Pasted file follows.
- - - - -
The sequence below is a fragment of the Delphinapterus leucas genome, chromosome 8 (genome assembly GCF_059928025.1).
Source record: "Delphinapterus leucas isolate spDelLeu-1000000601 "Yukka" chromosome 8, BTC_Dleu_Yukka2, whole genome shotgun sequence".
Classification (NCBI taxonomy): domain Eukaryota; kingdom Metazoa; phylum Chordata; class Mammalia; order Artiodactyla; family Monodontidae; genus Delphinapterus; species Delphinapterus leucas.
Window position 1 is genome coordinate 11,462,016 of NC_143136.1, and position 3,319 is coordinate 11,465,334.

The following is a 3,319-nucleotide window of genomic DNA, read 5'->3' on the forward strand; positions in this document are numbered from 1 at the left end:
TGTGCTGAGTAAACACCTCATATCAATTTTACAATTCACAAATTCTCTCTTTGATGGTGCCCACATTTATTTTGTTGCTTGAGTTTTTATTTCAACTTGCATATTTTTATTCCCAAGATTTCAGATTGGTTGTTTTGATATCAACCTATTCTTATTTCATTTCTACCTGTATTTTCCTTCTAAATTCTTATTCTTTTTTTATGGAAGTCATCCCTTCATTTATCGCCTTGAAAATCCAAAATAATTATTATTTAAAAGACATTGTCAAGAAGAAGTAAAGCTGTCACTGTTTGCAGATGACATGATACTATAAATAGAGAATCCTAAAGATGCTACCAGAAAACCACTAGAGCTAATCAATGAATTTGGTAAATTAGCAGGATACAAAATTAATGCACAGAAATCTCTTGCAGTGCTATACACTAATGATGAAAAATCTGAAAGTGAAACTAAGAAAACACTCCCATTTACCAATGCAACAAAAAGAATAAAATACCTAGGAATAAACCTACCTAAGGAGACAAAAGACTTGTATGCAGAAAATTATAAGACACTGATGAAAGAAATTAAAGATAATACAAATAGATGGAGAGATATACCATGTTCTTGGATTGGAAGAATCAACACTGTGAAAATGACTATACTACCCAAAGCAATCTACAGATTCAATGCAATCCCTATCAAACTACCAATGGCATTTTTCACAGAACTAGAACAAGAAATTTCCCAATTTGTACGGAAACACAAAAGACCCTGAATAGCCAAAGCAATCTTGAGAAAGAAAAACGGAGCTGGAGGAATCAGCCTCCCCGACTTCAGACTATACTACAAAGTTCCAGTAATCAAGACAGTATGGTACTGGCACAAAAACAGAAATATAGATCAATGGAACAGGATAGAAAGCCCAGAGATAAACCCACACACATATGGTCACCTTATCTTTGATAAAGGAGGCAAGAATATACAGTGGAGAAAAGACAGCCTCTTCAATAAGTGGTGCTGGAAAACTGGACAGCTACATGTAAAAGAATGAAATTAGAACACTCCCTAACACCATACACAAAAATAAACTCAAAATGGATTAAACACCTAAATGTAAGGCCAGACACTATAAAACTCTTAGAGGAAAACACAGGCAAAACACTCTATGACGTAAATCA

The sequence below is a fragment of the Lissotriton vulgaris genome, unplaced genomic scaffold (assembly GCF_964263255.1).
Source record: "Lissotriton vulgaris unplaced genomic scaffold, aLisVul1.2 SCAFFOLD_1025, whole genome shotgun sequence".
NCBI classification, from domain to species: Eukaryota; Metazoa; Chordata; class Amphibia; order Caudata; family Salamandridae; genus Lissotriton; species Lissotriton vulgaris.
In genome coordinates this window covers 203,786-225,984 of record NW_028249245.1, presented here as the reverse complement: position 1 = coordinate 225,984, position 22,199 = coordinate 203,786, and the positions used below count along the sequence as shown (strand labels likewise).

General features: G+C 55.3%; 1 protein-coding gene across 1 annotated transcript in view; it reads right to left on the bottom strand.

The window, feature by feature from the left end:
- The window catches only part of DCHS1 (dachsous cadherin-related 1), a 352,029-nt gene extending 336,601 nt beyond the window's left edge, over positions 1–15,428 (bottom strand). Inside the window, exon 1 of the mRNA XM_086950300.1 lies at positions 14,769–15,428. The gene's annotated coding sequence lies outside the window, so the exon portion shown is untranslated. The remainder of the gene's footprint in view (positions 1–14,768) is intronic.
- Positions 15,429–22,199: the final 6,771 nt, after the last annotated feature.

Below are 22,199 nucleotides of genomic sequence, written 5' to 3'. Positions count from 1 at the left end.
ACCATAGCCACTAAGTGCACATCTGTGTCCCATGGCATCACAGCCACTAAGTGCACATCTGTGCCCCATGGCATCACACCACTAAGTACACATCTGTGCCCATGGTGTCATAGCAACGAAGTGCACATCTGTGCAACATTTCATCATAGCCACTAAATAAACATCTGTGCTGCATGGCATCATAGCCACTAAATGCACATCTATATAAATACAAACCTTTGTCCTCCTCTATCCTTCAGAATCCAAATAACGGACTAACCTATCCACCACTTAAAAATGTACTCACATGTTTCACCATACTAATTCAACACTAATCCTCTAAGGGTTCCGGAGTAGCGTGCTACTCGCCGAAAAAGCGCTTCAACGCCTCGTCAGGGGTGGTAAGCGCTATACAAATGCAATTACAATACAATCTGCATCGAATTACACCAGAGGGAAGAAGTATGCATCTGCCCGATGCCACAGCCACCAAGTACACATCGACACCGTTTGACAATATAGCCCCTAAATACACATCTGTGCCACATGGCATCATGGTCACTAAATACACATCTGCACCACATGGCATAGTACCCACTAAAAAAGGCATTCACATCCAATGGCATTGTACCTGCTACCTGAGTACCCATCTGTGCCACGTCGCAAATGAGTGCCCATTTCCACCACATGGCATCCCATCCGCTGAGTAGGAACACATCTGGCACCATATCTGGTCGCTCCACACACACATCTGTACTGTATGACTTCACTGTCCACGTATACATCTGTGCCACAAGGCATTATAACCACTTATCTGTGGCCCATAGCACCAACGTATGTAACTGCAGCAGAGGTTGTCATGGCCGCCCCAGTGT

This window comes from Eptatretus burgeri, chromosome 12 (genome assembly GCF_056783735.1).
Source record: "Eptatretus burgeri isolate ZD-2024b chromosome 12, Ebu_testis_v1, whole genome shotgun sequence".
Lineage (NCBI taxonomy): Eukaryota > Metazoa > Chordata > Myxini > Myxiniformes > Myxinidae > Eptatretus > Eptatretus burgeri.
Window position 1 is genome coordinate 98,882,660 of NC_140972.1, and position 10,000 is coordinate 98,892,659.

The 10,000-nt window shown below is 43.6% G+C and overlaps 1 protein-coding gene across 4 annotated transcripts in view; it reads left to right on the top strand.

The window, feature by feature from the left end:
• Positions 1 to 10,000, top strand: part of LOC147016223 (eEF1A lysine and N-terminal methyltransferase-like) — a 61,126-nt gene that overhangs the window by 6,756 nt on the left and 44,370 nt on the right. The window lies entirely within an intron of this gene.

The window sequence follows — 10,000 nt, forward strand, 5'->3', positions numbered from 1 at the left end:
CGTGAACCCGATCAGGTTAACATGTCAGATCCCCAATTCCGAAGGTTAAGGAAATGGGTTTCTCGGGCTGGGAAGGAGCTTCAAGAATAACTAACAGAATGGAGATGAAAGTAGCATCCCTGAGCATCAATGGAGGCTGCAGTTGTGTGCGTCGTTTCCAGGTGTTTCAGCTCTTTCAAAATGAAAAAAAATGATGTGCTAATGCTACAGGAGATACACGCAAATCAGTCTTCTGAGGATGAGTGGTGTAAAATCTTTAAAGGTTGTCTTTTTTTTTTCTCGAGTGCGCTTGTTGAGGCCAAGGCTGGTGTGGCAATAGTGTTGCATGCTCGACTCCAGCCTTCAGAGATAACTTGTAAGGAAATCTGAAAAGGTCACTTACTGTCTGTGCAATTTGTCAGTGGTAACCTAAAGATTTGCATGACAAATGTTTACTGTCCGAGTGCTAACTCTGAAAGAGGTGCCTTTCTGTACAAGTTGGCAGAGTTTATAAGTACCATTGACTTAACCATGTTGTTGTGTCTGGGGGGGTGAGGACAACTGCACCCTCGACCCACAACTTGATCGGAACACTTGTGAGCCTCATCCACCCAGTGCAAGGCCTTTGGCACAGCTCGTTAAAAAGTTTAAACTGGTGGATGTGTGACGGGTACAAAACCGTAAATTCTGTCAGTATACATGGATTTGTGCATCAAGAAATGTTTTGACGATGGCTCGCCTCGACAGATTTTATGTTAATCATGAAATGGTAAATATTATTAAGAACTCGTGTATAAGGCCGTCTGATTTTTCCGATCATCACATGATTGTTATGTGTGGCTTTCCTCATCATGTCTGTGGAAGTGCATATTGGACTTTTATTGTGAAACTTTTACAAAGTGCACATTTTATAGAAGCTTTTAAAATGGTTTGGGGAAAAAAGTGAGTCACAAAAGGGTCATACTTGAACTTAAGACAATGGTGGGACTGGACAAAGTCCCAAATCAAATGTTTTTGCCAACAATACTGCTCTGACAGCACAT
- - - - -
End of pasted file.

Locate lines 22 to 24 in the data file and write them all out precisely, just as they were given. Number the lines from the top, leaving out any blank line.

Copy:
The window, feature by feature from the left end:
• Positions 1 to 10,000, top strand: part of LOC147016223 (eEF1A lysine and N-terminal methyltransferase-like) — a 61,126-nt gene that overhangs the window by 6,756 nt on the left and 44,370 nt on the right. The window lies entirely within an intron of this gene.

The window sequence follows — 10,000 nt, forward strand, 5'->3', positions numbered from 1 at the left end: